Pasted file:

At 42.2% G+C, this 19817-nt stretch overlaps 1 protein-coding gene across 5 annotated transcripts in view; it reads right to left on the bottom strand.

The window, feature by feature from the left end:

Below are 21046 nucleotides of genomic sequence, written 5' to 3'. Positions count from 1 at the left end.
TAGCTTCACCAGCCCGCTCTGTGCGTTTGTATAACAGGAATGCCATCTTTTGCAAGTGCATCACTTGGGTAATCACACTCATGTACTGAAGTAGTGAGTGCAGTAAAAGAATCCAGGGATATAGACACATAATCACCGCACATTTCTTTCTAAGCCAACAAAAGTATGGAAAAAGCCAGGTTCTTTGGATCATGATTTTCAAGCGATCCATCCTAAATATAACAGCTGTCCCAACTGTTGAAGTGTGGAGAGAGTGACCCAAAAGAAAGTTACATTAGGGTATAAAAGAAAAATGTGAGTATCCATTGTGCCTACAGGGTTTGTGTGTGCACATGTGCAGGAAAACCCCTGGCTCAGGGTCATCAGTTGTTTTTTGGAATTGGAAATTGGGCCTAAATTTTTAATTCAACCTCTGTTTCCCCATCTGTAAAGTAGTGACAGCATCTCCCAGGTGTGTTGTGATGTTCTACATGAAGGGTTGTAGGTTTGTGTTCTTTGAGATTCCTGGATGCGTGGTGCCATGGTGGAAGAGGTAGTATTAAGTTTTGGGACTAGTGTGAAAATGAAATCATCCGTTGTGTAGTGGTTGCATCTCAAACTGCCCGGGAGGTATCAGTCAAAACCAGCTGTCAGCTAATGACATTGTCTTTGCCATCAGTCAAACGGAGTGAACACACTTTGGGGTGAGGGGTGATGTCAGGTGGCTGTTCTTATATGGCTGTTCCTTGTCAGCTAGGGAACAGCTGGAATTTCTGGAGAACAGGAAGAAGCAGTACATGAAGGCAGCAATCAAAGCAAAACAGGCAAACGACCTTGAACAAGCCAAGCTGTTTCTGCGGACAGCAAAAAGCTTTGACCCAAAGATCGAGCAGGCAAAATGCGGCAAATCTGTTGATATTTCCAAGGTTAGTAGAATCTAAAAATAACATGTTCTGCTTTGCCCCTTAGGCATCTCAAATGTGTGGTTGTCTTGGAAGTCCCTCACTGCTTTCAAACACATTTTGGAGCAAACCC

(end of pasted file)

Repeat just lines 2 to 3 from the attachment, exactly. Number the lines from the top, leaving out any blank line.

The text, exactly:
The window, feature by feature from the left end:

Below are 21046 nucleotides of genomic sequence, written 5' to 3'. Positions count from 1 at the left end.